Residents Reject Demarcation Of Chobe


Residents of Chobe have pleaded with government not to demarcate their constituency, which they said has a small population and can easily be managed by one Member of Parliament.

The residents expressed their views during the delimitation commission consultation meeting held in Kasane on Wednesday. The mandate of the commission is to look into the possibility of increasing constituencies and council wards in the country.

It also aligns boundaries taking into account population density, boundaries of tribal territories and administrative districts, natural community interests, means of communication and geographical features. The last delimitation which is held after every 10 years was conducted in 2013.

In Kasane one of the residents, Timothy Samunzala posited that the Chobe constituency consists of a small population, as such dividing it into two may hinder developments in the area. Samunzala is of the view that most important advantage is that single-member parliamentary constituencies like Chobe provide a direct link between voters and their representatives.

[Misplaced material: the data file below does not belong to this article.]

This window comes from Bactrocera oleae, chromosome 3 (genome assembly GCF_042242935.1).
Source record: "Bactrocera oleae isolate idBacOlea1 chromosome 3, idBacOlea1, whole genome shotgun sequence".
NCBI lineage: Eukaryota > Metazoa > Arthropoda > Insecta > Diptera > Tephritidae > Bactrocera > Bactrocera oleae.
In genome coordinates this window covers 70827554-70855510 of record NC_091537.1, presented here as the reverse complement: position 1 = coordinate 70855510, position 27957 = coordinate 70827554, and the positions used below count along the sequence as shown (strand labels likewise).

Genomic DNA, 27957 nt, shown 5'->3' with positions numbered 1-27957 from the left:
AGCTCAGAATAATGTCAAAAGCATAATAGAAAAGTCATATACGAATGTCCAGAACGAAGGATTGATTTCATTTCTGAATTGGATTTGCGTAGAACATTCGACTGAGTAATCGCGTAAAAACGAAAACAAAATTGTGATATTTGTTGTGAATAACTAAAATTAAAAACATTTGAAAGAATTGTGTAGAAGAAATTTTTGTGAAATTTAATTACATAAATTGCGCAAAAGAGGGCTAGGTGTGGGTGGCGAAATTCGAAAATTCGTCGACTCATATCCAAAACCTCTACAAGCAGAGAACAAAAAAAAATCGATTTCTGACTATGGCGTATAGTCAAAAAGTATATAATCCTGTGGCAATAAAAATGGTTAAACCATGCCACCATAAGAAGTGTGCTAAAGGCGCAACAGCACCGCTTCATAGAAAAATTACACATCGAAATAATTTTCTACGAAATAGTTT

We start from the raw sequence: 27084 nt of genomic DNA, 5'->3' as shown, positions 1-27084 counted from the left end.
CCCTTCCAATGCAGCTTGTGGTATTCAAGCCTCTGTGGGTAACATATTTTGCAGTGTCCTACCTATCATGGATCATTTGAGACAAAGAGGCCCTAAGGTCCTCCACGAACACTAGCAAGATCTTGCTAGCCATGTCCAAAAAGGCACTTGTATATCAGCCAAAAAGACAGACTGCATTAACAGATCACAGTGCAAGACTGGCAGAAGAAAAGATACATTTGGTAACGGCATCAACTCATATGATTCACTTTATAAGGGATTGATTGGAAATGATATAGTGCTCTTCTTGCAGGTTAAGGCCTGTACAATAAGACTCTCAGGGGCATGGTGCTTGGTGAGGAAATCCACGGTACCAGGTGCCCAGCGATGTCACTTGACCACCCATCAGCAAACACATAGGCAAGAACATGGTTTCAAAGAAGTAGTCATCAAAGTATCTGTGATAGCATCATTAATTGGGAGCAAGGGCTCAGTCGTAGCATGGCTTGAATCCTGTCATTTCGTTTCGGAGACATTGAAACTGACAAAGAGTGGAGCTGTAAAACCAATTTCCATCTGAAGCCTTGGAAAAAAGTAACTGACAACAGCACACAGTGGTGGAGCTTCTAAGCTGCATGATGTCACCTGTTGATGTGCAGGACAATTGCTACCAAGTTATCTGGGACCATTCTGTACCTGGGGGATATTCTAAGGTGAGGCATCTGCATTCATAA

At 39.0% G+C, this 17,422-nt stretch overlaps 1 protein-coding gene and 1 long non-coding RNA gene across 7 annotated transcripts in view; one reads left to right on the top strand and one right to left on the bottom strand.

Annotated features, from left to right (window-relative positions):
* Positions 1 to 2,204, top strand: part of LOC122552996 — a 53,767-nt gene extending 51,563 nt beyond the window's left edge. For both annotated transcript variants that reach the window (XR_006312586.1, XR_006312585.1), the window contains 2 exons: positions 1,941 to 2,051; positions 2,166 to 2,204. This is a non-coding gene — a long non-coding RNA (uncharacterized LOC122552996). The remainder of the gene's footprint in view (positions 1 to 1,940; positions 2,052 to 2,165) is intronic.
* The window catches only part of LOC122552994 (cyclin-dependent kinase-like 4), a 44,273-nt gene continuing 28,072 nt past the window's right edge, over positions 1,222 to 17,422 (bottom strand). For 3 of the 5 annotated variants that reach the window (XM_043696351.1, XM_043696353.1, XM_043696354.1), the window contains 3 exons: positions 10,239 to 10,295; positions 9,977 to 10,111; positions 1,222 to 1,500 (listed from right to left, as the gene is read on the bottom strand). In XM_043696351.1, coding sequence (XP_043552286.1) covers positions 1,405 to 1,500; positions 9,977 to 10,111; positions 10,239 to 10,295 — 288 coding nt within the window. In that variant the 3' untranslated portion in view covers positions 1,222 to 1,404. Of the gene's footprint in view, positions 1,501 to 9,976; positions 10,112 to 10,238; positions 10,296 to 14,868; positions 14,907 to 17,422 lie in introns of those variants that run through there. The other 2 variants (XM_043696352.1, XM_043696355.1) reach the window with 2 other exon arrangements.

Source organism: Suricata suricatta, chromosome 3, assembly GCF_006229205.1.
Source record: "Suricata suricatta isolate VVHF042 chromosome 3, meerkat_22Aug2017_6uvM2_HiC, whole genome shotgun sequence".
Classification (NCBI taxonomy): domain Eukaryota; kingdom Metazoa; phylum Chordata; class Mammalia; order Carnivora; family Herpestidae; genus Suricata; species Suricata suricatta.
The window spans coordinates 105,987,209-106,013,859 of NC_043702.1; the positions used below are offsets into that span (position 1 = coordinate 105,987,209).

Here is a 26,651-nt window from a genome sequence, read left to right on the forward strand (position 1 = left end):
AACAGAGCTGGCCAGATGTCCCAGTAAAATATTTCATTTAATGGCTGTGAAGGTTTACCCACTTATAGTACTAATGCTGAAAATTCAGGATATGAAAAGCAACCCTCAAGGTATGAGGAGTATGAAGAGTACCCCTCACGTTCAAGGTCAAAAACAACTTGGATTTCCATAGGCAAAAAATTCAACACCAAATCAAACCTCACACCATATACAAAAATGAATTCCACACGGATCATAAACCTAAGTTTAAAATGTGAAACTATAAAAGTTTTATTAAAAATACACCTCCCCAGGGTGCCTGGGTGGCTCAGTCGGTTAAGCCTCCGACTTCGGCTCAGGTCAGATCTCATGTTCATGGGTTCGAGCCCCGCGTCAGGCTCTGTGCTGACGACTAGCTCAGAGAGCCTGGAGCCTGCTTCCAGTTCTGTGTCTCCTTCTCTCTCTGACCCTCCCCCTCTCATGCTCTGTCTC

He said it also helps voters to hold their representative accountable if they do not act in accordance with voters’ interests and also vote them back in office if their performance merits.

Satau resident, Kenneth Kasane also buttressed that Chobe constituency is too small and consists of only seven villages as such one member of parliament can easily manage the area. He believes that increasing the number of members of parliament within the constituency would not be a reasonable decision.  

Mbambi Kashweeka a resident of Plateau also argued that their constituency is still manageable as it is made up of less than 20 000 people, “So it is upon the residents to find out how they can increase their population to allow for the division of the constituency in the next coming years,” he noted.

He further argued that developments are not only determined by the number of people noting that in some instances the geographical location of the region is also considerable in the implementation of developmental projects. Kaswheeka has emphasised that a geographic link also facilitates the exchange of information between voters and their representatives and promotes community services on behalf of constituents.

The commission which was appointed by the Secretary of the Judicial Services Commission on May 13th this year is on doing country wide consultations to get views from Batswana on the delimitation process.


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